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Durham e-Theses
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Exploring Cosmology and Structure Formation via High-z Galaxies

NIKOLOUDAKIS, NIKOLAOS (2013) Exploring Cosmology and Structure Formation via High-z Galaxies. Doctoral thesis, Durham University.

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This thesis exploits the large-scale structure of the Universe via observations over a wide redshift range, with the aim of constraining the current cosmological models and galaxy formation physics. We present the eXtreme Multiplex Spectrograph (XMS), a proposed spectrograph that can map simultaneously 4000 Emission Line Galaxies (ELGs) and Luminous Red Galaxies (LRGs) in the range 0.4 ≤ z ≤ 0.8, with a success rate of 88%. Figures of merit clearly indicate that XMS is better or even competitive compared to future surveys for measurements of the gravitational growth rate, Baryon Acoustic Oscillations (BAO) and dark-matter halo mass function. Next, by selecting a unique photometric
sample of 130, 000 LRGs in the Sloan Digital Sky Survey (SDSS) Stripe 82, with an estimated average redshift z ∼ 1, we perform a clustering analysis and compare the clustering evolution of the high-z Stripe 82 LRGs to lower-z LRGs. An immediate feature of the Stripe 82 LRGs clustering is a power excess at large scales. This behaviour is not expected within the ΛCDM model, making the conclusion of a slow clustering evolution as observed for the lower-z LRGs, non-trivial. Only Non-Gaussian models are able to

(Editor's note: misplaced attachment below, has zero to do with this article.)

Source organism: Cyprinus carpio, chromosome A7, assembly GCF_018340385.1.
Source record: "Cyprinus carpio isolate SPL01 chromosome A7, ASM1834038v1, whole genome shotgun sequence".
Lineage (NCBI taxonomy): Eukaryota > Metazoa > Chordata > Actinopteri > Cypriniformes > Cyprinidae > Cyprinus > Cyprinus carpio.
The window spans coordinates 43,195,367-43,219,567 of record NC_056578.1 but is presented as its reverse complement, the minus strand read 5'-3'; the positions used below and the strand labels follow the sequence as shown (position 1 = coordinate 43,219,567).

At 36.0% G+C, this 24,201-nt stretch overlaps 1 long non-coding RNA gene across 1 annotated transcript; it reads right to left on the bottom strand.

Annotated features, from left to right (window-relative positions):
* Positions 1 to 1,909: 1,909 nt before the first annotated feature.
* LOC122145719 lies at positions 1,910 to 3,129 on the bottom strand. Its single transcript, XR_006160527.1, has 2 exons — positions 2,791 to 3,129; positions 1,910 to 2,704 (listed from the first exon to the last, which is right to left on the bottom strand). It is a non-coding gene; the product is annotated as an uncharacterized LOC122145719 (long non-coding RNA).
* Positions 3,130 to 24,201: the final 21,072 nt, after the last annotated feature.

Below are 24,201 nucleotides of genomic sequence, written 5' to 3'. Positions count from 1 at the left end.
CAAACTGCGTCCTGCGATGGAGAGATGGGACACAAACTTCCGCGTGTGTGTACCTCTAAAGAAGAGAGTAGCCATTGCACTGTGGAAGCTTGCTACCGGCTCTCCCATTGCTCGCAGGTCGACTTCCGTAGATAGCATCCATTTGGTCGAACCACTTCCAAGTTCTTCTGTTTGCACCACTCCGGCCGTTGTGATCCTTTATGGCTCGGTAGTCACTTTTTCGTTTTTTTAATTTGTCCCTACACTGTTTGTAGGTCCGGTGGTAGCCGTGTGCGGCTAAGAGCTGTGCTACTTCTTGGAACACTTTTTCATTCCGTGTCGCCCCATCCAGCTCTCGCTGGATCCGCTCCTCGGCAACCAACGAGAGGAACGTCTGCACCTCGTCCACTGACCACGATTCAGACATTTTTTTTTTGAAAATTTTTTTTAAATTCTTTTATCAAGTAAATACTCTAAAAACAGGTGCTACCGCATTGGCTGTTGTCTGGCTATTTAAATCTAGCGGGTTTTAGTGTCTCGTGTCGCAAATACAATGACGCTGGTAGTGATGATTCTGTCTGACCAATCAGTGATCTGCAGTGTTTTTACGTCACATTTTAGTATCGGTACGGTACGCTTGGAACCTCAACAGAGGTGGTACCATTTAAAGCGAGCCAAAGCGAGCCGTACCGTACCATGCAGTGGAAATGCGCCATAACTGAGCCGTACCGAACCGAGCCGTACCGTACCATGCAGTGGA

describe the large scale clustering of the Stripe 82 LRGs. From follow up spectroscopic observations of a subsample of the Stripe 82 LRGs, we confirm that the average red-
shift of our sample is z ∼ 0.9, while the slow clustering evolution of the LRGs is now slightly more favoured. However, Non-Gaussianity is still detected at a 2σ level. Finally, from the largest and deepest near-infrared field to present, the UltraVISTA survey, we select ≈ 4000 Distant Red Galaxies (DRGs) and study the largest galaxy separations
ever probed with these massive galaxies. In agreement with previous results, UltraVISTA DRGs are strongly clustered objects. Furthermore, they show stronger clustering
within their brighter K-limited samples, that could possibly imply luminosity segregation. Their connection to the local descendants cannot yet be established.

Item Type:Thesis (Doctoral)
Award:Doctor of Philosophy
Keywords:Galaxy Evolution- Cosmology- Large Scale Structure- Clustering- Massive Galaxies-Spectrograph-Galaxy survey
Faculty and Department:Faculty of Science > Physics, Department of
Thesis Date:2013
Copyright:Copyright of this thesis is held by the author
Deposited On:06 Jan 2014 10:31

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